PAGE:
Everyday that goes by, I read yet another article or blog post about new milestones reached by this or that social media. And if you pay close attention, many of them involve the travel and hospitality vertical. For example:
Okay, so how do brands manage their presence across these and many other online platforms in order to communicate, engage in conversations and draw the attention of potential travelers? Will we reach a point when too much content will kill the content?
Back in January, Mark W. Schaefer wrote a seminal post on his blog, titled Content Shock: Why content marketing is not a sustainable strategy. His theory spawned close to 600 comments on his blog and more than 100 blog post rebuttals, videos and numerous arguments and counter-arguments. Why the fuss? Schaefer contends that it becomes increasingly difficult, and expensive, to reach the same amount of people due to more and more companies and individuals joining the content marketing marching band.
In fact, Schaefer contends we will reach a point where the economics won’t match up and we’ll see three phenomenons occur:
Whether you agree with his theory or not is besides the point of this article. In fact, Schaefer himself responded to the most salient arguments against his theory in the following post on his blog! You can read it here
Personally, I tend to agree that content marketing will eventually reach a point where differentiation will become increasingly difficult. But this will happen if and when a majority of players indeed embrace the potential to engage conversations, thinking and acting as publishers on various owned, paid and earned media. And to tell you truth, I am not seeing a massive movement towards content marketing in travel. Yet.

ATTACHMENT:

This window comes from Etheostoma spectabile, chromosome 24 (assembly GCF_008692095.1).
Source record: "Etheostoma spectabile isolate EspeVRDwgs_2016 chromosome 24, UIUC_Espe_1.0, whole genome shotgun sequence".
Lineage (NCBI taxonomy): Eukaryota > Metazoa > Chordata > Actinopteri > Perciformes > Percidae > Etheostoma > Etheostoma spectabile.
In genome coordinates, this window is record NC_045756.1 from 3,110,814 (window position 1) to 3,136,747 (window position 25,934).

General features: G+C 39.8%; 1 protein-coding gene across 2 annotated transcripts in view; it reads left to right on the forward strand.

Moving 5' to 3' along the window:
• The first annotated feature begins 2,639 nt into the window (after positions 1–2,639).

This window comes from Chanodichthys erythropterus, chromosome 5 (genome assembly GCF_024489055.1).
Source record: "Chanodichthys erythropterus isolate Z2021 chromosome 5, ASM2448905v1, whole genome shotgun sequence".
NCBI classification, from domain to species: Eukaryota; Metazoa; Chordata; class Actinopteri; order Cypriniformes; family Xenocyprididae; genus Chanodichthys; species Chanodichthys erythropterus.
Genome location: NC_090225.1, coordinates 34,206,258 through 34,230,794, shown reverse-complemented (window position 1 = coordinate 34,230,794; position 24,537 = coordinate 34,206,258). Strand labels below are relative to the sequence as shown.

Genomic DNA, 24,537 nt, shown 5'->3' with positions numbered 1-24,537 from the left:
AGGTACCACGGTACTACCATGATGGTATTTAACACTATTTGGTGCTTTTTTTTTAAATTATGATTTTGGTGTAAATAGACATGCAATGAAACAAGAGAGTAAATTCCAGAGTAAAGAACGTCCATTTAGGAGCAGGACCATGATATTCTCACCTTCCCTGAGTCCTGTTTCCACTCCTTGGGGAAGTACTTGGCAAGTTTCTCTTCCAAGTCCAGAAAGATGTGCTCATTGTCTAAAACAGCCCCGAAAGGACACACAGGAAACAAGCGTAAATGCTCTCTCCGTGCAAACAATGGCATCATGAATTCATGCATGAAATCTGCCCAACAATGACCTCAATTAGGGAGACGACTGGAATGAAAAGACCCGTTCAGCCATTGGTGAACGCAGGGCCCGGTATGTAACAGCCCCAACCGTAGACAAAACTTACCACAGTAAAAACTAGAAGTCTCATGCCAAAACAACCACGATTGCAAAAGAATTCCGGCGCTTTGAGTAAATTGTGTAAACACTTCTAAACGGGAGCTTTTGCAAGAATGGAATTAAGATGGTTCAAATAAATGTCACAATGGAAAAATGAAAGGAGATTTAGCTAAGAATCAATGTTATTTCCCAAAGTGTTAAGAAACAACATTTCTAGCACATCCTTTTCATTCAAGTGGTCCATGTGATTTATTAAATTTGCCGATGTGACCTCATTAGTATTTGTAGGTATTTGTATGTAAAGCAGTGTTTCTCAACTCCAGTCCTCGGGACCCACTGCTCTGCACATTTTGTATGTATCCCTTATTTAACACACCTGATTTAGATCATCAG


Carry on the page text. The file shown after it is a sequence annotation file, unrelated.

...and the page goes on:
In the travel and hospitality realm, content is abundant and storytelling has been at the heart of our industry since the nick of times. After all, we sell experiences and memories, rather than strictly-speaking products and services. Most travel brands who effectively manage accounts on the web, social media or a corporate blog tend to showcase pictures and videos, which makes sense. But since Facebook users upload more than 350 million photos daily, one can understand how newsfeeds are becoming cluttered with too much content, which explains why Facebook has been filtering more and more what content reaches your newsfeed. Some pages are seeing only 1-2% organic reach, forcing brands to spend in order to reach audiences previously available with a dynamic community management approach.
So back to the question: will there be content shock in travel? I do believe it’s inevitable that we will reach a point where differentiation will become much harder, based on a content strategy alone. To this day, I see very few brands optimal with principles of How To Apply Content Marketing in Hospitality. But what if a majority of travel brands indeed take the plunge and invest in content marketing, both offline and online? Will it become a matter of deeper pockets and impossible barriers to entry? Not necessarily. Early adopters will move on and make a better use of owned, paid and shared media mix through what Altimeter called “converged media”.
A final argument could be made for those who were late to the ‘content marketing’ game in that they will most likely be late as well when newer trends unfold… In essence, we should expect some kind of content shock to occur in the travel vertical, since it’s already happening for example on Facebook. Content marketing nevertheless remains a key strategy for brands to tell their story, through different platforms, different devices and different media. This is no easy task, but then again who said travel marketing was a walk in the park, right?